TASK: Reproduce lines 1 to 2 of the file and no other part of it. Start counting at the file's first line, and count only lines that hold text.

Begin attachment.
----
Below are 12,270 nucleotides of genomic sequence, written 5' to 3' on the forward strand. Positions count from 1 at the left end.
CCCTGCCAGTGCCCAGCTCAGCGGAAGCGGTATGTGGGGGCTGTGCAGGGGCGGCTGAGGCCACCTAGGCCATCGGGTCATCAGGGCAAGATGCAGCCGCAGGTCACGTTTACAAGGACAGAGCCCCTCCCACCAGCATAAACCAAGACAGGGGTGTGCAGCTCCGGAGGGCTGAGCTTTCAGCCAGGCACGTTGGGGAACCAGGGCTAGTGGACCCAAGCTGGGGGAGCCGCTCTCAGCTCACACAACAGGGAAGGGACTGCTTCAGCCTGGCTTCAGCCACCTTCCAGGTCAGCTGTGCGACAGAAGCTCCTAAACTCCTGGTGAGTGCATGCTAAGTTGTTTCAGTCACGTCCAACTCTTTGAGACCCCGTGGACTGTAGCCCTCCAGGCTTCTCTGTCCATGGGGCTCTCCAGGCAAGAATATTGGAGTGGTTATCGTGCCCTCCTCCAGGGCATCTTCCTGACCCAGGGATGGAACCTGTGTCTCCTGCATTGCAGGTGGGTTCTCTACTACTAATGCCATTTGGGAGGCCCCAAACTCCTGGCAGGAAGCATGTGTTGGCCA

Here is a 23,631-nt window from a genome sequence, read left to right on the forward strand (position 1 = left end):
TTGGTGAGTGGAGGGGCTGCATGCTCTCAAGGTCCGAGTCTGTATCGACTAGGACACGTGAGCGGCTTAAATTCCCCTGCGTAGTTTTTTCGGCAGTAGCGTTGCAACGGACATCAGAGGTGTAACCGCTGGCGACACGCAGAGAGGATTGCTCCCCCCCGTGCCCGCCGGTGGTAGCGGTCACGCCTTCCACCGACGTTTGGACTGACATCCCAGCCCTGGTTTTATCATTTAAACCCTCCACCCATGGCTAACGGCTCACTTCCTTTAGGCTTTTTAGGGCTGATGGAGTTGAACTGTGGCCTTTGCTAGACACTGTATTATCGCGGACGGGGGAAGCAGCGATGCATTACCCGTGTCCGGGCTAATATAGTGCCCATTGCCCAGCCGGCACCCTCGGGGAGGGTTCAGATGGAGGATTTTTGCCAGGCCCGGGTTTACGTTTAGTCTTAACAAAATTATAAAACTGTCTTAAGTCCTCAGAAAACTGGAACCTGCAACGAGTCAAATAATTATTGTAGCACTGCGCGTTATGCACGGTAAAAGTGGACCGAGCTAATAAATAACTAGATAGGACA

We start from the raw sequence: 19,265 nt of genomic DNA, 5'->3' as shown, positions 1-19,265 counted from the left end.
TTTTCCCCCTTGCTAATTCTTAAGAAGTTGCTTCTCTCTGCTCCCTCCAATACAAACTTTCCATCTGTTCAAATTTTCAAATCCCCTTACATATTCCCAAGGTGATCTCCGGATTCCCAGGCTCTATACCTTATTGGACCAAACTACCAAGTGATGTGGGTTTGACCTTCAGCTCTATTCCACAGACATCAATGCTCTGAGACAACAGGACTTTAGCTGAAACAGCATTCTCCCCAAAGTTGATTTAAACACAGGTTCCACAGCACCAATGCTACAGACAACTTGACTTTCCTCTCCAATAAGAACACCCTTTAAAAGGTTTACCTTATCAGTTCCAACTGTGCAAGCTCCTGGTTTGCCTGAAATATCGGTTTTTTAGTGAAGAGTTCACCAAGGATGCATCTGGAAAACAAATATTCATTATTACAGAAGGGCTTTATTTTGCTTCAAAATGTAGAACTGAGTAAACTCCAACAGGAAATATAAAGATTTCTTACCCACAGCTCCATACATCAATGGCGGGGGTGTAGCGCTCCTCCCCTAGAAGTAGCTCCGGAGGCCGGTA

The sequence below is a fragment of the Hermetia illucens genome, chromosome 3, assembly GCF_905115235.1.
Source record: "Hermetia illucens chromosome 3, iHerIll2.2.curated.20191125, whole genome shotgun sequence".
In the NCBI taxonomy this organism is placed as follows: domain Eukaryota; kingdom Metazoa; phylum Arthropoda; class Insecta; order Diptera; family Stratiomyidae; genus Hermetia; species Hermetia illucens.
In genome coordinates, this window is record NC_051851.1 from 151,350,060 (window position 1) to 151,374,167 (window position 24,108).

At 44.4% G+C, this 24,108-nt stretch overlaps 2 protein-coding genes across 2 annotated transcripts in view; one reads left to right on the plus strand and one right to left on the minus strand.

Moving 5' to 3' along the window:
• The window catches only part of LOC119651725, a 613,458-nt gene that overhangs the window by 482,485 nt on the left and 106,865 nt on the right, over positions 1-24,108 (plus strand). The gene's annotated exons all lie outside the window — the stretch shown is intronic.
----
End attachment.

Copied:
Below are 12,270 nucleotides of genomic sequence, written 5' to 3' on the forward strand. Positions count from 1 at the left end.
CCCTGCCAGTGCCCAGCTCAGCGGAAGCGGTATGTGGGGGCTGTGCAGGGGCGGCTGAGGCCACCTAGGCCATCGGGTCATCAGGGCAAGATGCAGCCGCAGGTCACGTTTACAAGGACAGAGCCCCTCCCACCAGCATAAACCAAGACAGGGGTGTGCAGCTCCGGAGGGCTGAGCTTTCAGCCAGGCACGTTGGGGAACCAGGGCTAGTGGACCCAAGCTGGGGGAGCCGCTCTCAGCTCACACAACAGGGAAGGGACTGCTTCAGCCTGGCTTCAGCCACCTTCCAGGTCAGCTGTGCGACAGAAGCTCCTAAACTCCTGGTGAGTGCATGCTAAGTTGTTTCAGTCACGTCCAACTCTTTGAGACCCCGTGGACTGTAGCCCTCCAGGCTTCTCTGTCCATGGGGCTCTCCAGGCAAGAATATTGGAGTGGTTATCGTGCCCTCCTCCAGGGCATCTTCCTGACCCAGGGATGGAACCTGTGTCTCCTGCATTGCAGGTGGGTTCTCTACTACTAATGCCATTTGGGAGGCCCCAAACTCCTGGCAGGAAGCATGTGTTGGCCA